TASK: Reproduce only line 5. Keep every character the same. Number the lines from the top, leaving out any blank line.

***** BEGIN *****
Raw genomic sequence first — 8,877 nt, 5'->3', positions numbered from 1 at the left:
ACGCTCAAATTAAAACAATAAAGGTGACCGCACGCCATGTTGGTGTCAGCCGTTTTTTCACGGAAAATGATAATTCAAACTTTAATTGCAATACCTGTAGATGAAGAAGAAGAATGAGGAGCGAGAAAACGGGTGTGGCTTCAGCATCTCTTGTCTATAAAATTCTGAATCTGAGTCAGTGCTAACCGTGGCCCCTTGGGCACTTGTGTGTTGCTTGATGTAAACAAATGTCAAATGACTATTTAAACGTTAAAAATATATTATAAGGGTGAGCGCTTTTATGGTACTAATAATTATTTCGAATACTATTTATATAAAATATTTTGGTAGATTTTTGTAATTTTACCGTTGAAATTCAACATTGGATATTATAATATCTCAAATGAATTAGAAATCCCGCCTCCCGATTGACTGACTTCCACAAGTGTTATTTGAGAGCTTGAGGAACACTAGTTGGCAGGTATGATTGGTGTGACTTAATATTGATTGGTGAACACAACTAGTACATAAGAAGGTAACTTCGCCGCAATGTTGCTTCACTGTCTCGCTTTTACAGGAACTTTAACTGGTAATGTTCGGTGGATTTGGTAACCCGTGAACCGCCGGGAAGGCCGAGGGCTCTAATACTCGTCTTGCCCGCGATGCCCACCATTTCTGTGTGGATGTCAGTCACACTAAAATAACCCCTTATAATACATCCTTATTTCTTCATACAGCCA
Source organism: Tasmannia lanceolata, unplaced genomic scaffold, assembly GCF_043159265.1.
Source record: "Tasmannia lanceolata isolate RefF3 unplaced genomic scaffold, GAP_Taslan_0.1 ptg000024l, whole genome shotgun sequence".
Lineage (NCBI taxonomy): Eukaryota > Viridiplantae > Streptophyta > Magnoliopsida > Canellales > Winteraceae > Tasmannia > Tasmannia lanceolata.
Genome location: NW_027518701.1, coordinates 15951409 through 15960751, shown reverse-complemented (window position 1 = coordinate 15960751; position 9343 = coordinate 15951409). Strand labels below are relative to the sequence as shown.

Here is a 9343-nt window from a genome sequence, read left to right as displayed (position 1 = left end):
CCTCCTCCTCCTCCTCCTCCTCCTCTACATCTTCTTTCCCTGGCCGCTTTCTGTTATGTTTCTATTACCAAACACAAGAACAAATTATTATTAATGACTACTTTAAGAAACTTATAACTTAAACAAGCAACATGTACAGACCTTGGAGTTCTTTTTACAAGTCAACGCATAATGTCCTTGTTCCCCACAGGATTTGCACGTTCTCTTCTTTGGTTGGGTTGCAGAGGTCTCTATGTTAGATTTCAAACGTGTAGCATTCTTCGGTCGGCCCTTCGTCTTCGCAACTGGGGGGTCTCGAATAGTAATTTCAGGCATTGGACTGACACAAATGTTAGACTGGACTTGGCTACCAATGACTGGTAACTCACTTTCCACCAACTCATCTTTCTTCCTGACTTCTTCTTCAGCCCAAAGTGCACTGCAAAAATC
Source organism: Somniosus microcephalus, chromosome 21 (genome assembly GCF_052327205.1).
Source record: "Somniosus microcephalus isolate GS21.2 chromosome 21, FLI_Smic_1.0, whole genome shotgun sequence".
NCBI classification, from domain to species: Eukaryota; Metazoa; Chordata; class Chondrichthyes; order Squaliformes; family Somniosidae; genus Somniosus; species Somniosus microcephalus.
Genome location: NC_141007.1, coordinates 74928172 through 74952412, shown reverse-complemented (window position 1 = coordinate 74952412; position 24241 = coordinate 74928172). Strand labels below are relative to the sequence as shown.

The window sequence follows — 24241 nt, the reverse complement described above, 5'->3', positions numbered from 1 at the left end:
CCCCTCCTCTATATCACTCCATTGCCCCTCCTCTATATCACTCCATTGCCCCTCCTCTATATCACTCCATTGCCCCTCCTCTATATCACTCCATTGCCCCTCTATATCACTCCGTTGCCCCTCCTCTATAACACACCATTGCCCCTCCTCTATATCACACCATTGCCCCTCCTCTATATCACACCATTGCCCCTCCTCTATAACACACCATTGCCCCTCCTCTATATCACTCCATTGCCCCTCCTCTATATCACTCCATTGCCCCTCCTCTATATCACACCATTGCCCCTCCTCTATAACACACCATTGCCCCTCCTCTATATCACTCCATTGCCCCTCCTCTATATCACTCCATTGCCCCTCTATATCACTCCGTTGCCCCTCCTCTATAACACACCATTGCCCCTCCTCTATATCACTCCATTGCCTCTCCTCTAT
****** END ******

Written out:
Lineage (NCBI taxonomy): Eukaryota > Viridiplantae > Streptophyta > Magnoliopsida > Canellales > Winteraceae > Tasmannia > Tasmannia lanceolata.